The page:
In the coming few years, we are going to be deluged with events marking the centenary of events during the First World War. One thing that I am certain of is that those events – at least in the UK – will focus upon the loss of life on the Western Front and some of the more iconic events during the war. I predict that Christmas 2014 will be wall-to-wall with the Christmas Truce and its resulting football match in No Man’s Land, for example. And the commemoration events will have a political subtext depending on who is doing the retelling.
We are already hearing a number of commentators – including some who claim to be historians – blaming the First World War on “German expansionism” and “Prussian militaristic values” and glossing over the confusion and jockeying for position that took place in the years leading up to 1914. Yet many of the ills laid at the door of Germany, including militarism and expansionism, could be found in the establishments of all the great European powers at that time. Our modern commentators are merely repeating a view held by some politicians and commentators in 1914; but they were a part of the problem rather than a part of the solution.
I very much also expect that the events of the summer of 1914 will be glossed over, partly because they are difficult to understand, partly because they rely on the politics and events of the preceding thirty years, and partly because they throw up political issues that will be uncomfortable for some today.
I have been doing some reading around this subject over the past few years (not specifically in anticipation of this anniversary), and I felt I ought to put my own thoughts down to get them straight. I offer them for the information of others.
Although the events in Sarajevo were just the trigger point for a lot of different issues that had been boiling away for some time, the story bears retelling. In the break-up of the Ottoman Empire, Austria-Hungary was made protector of the territory of Bosnia-Hercegovina on behalf of Turkey in 1878, following an international conference. But in 1908, Austria-Hungary annexed Bosnia-Hercegovina and made it formally a part of the Empire. This was a source of irritation to Serbia, which for years had harboured the idea of turning back the clock to the fourteenth century in pursuit of what they called “Greater Serbia”. This was not a direct political policy as such, but more of what we would now call a “national aspiration”, backed by various politicians, newspapers and opinion formers. Serbia had therefore expressed hostility towards Austria-Hungary for a number of years, and after the Serbian coup of 1903 and the Second Balkan War of 1913 Austria in turn had determined that at some point, war might very well prove necessary against Serbia, and began to plan accordingly.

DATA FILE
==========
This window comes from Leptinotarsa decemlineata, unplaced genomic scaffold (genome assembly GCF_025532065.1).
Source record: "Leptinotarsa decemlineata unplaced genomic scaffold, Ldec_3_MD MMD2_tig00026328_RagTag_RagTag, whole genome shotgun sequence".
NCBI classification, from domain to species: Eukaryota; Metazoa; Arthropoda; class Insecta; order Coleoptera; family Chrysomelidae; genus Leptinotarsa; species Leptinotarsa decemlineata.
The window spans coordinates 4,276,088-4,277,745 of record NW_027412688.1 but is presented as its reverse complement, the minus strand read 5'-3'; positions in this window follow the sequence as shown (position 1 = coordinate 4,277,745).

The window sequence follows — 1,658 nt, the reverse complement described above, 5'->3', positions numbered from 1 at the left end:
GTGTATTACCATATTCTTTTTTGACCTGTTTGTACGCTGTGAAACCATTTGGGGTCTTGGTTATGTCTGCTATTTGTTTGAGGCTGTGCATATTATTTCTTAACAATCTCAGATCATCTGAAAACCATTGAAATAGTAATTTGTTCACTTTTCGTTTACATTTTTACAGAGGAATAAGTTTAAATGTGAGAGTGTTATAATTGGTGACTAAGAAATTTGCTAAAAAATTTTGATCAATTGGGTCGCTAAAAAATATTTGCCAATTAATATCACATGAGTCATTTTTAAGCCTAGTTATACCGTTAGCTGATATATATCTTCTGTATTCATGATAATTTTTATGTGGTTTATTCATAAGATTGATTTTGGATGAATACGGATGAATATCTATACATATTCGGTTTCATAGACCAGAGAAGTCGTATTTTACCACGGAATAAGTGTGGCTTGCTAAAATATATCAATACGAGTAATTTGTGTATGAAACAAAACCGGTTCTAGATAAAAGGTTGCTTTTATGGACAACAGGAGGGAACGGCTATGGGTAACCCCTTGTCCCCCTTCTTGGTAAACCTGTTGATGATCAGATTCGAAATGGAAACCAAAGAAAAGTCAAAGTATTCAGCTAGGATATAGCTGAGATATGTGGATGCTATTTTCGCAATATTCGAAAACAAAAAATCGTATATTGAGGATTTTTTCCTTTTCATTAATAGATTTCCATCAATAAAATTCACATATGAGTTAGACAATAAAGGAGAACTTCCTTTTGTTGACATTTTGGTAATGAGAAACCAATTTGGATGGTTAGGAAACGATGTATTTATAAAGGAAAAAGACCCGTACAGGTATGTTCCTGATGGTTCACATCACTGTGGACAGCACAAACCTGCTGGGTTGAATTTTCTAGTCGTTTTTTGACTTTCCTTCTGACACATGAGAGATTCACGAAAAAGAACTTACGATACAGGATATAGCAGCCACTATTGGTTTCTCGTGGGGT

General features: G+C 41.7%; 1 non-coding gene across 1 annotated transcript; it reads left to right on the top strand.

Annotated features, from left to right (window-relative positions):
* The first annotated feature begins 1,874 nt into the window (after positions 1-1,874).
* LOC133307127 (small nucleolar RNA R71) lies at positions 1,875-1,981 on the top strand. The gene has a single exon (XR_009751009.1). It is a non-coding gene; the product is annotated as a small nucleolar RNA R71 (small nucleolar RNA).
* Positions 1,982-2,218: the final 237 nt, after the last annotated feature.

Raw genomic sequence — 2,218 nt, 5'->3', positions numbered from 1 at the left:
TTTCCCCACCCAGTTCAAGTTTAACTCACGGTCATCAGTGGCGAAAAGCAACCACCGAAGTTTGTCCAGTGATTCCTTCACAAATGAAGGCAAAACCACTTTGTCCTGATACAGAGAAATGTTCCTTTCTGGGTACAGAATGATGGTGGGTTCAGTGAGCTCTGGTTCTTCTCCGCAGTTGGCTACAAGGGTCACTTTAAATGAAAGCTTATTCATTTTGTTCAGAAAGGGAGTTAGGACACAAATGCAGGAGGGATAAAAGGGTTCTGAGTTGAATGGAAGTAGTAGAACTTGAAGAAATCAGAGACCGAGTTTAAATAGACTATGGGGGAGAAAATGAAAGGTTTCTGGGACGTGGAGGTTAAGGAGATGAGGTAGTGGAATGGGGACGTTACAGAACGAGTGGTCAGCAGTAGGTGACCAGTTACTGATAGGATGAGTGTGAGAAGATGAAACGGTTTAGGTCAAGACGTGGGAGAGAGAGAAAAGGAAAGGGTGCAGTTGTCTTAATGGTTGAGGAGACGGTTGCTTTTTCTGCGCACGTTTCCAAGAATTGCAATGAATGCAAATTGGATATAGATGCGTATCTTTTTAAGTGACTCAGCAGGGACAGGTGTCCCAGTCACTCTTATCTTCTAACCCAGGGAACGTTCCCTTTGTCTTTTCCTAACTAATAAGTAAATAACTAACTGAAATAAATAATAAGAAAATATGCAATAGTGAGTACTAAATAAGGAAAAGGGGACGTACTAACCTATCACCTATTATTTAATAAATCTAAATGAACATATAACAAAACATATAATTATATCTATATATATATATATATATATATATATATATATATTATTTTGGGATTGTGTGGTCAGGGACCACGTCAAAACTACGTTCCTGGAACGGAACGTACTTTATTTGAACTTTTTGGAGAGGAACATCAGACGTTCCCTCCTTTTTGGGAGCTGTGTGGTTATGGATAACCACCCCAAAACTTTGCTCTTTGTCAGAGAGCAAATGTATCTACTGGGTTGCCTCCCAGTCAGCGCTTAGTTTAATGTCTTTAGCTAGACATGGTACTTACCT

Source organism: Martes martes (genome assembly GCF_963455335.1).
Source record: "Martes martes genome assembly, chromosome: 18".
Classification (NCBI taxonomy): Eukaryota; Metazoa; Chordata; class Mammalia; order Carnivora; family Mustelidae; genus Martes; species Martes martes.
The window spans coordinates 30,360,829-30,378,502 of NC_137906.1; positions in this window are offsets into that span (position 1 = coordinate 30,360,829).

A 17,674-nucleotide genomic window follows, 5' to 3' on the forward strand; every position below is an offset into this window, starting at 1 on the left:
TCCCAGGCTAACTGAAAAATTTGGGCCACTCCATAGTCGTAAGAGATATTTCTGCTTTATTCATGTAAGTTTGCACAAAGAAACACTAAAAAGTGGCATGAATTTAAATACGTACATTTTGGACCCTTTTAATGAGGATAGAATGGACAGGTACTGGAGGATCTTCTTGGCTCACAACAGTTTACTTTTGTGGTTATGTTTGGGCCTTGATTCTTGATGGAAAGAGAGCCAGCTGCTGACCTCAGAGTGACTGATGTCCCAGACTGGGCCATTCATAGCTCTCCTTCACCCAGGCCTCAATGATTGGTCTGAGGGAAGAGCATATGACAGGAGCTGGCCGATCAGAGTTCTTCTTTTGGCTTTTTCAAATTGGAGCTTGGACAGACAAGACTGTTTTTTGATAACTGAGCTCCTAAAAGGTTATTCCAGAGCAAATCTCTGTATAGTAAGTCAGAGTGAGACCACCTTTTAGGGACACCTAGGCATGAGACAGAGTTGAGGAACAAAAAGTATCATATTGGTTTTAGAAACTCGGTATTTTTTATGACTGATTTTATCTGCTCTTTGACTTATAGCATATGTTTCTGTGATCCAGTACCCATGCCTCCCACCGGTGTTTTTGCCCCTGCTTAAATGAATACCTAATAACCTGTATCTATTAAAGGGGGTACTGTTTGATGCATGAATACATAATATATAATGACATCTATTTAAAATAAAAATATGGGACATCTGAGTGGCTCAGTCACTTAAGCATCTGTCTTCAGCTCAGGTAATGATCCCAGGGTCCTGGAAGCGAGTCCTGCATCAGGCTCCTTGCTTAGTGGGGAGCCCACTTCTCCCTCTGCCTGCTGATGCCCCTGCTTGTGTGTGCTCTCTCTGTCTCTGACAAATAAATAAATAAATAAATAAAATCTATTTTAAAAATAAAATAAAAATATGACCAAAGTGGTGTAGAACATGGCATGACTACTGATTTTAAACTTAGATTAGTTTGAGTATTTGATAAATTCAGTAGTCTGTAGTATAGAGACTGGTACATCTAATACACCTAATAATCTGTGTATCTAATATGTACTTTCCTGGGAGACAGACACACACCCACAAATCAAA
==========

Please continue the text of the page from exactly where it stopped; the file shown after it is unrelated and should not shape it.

“Greater Serbia” was also the aim of a number of extra-legal pressure and terrorist groups which operated within Serbia with a degree of official collusion; the most notorious of which was known as “Black Hand”. The Black Hand was run by an individual code-named “Apis”; this was the unofficial identity of Lieutenant-Colonel Dragutin Dimitrijevic, who rose to the position of Chief of the Serbian General Staff’s intelligence service. This meant that the Black Hand had access to military resources at the highest level.
On the morning of Sunday 28th June, the Archduke Franz Ferdinand, heir to the Austrian throne, was making a visit in his role as Inspector General of the Army to inspect military manouevres being conducted in Bosnia. He brought his wife, Sophie, with him. The Black Hand determined that the Archduke would make an ideal target and selected a team of Bosnian recruits who were trained, armed and given encouragement in their pan-Serbian aims. Between May 26th and June 4th, Gavrilo Princip was inserted into Bosnia with the aid of agents of the Black Hand to meet his fellow conspirators in Sarajevo, brief them and then to carry out the assassination.